Weekend work party moves Food Bank closer to completion

 
Seventeen volunteers put in a full day’s work on Saturday November 21 to install wall covering on the interior walls of the new Food Bank building. Six of those were Rotarians; the rest came from the community – a sign of the growing community support for the project.
                Although construction manager Tom Roth would have preferred to have drywall on the walls, the decision had to be made to go with OSB (oriental strandboard) for financial reasons. “We can’t spend money we don’t have,” said Bob Rymarchuk.
                After four years that started with investigating existing buildings that could be renovated to suit the Food Bank’s needs, the new permanent home is nearing completion. Once flooring and shelving is finished, the Food Bank can begin to move its operations to the new site.
                But that won’t happen until January 2016. During the Christmas season, the 600 or so clients that the Food Bank serves every month can rise to around 1000. It’s too much to expect the 60 volunteers to serve that increased clientele while at the same time moving supplies out of the two small rooms in the basement of the former Winfield Elementary School into the new premises.
                Once the building is finished, a Grand Opening Handing-Over Ceremony will be planned, with the public invited.
 

The gift of eyesight

 
                Cathy Goheen is no stranger to the Lake Country Rotary Club. On her last visit, November 19, she promoted two projects with her characteristic enthusiasm.
                Cathy talked first about her personal project, providing eyeglasses for village people in Central America. Cathy collects used eyeglasses from optometric offices through the Okanagan. She laughs about taking two suitcases full of used eyeglasses through airline check-ins and border examinations.
                But she gets serious when she talks about the effect of those eyeglasses. In one location, she said, a young lout leaned skeptically against a post, watching scornfully as villagers lined up to receive glasses. Cathy invited him to take the vision test. His eyesight was minus-11 – so bad that in a classroom he could barely have seen a blackboard, let alone what the teacher might have written on it. He needed what we sometimes talk about as “Coke-bottle” lenses. Cathy found a pair that was close, only about a half diopter out. She put them on his face, and watch an amazed smile break out. For the first time, he could see the faces of people around him. He could see that people liked him. With vision, he could get a job, get an education, get a life.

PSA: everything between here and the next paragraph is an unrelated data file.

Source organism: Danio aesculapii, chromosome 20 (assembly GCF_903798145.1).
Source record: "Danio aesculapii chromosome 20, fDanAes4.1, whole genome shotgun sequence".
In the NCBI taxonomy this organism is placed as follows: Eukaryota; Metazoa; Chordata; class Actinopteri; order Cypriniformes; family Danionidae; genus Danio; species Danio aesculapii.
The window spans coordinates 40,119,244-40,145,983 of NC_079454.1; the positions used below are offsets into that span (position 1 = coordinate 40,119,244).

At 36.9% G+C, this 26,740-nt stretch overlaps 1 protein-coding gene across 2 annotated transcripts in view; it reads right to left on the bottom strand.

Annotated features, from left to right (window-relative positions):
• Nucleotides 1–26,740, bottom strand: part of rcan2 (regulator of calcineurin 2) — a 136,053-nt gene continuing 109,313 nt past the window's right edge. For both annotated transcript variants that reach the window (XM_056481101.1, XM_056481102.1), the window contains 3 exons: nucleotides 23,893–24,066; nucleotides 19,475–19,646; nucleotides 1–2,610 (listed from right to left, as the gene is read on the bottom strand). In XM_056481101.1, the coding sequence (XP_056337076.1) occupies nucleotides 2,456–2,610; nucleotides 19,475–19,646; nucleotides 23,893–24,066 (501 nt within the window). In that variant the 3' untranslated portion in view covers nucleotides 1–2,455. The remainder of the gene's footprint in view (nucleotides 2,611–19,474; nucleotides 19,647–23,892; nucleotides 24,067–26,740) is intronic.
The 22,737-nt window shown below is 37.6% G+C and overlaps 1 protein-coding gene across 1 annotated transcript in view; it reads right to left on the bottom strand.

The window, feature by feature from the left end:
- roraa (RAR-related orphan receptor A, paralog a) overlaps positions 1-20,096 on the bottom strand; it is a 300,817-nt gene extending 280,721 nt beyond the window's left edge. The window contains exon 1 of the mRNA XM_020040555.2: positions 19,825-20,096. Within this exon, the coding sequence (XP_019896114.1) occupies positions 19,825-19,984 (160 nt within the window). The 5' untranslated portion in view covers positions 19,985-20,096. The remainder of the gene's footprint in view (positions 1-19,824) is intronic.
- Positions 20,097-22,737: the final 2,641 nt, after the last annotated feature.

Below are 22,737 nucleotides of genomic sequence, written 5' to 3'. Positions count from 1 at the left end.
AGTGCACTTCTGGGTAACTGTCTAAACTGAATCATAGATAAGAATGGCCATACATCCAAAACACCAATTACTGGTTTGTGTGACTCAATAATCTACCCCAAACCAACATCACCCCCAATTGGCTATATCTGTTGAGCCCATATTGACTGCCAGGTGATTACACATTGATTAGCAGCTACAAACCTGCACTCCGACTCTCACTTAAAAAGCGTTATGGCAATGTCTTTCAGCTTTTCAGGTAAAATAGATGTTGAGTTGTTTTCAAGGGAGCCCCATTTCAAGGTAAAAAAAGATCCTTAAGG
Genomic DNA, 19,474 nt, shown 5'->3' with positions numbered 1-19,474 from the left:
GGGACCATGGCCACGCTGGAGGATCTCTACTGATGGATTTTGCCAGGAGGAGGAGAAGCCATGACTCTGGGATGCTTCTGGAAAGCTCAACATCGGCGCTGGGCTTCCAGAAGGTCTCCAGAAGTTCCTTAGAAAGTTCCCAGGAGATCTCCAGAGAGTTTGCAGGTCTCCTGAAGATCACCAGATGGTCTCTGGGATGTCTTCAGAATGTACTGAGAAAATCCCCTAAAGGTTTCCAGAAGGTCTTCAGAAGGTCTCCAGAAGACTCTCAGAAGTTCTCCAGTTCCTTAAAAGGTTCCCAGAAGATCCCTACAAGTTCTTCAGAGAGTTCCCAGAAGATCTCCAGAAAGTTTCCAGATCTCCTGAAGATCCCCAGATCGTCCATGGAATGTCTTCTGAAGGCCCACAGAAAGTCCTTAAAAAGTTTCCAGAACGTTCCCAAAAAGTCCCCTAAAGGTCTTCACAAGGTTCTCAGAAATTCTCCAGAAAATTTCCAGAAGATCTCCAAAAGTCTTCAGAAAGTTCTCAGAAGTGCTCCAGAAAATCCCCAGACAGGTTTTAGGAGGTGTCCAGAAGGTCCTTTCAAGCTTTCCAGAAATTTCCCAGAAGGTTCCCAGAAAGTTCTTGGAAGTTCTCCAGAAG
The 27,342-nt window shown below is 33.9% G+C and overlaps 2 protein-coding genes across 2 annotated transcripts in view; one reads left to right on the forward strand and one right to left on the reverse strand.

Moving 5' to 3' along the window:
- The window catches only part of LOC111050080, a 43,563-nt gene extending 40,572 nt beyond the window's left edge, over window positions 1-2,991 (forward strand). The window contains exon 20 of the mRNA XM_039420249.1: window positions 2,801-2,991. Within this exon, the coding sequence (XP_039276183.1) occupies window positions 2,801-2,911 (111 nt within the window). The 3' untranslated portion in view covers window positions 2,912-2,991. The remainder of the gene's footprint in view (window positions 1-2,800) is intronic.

“He walked out like he had found a new world,” Cathy said.
                She welcomes all old glasses, any old glasses, including Grandpa’s sunglasses. For the recipients, anything is better than nothing at all.
                “This is the most selfish thing I have ever done in my life,” Cathy told the club. “I get some much back out of handing out eyesight to someone who needs it.”
 

The gift of education

 
                Cathy Goheen’s second reason for visiting us was to promote support for the Street Children of Tegucigulpa project. Unlike many of the projects Cathy visits as an auditor (sort of) for Rotary International where, she says, adequate accounting records are often omitted, the Tegucigulpa project has been going for 20 years without a hitch. Its founder, Don Kaminsky, is a British Columbia doctor who keeps very close tabs on what happens.
                Tegucigalpa, the capital city of Honduras, is a dangerous place for children. Businesses think that having children hanging around drives away business. The police often shoot to kill. If the children hear a car backfire, they dive for cover. “It is not a safe place,” Cathy said.
                The project not only provides for, and rehabilitates, the street children, it works with their mothers who get the services of a nurse, a midwife, and medical care; their children get to go to school. Through microcredit programs, the mothers can become self-supporting. Many of the mothers can now afford to send their children to school, rather than depending on the Rotary program.
                Lake Country Rotary supports the Tegucigulpa Street Children’s Program with an annual donation through Rotary International.
 

Clubrunner improvements

 
                Lake Country Rotary uses the Clubrunner Internet program to keep attendance records and to communicate with members and with the Rotary District. Since Dave Colquhoun talked about updating personal profiles, most records have improved – but apparently there are still five members who don’t know how old they are!
                The Communications Committee (Monika Jatel, Judy Guido, and Jim Taylor) have undertaken to update and weed out the mailing lists generated by Clubrunner. Jim has sent a query to 30 persons on the “Other” list, to see if they want to continue to receive communications from the club, and will start soon on a list of 75 former members, most of whom have not been heard from in years.
                If you should happen to receive multiple requests about these communications, blame the duplications and overlaps in multiple lists – don’t get mad at Rotary for bugging you!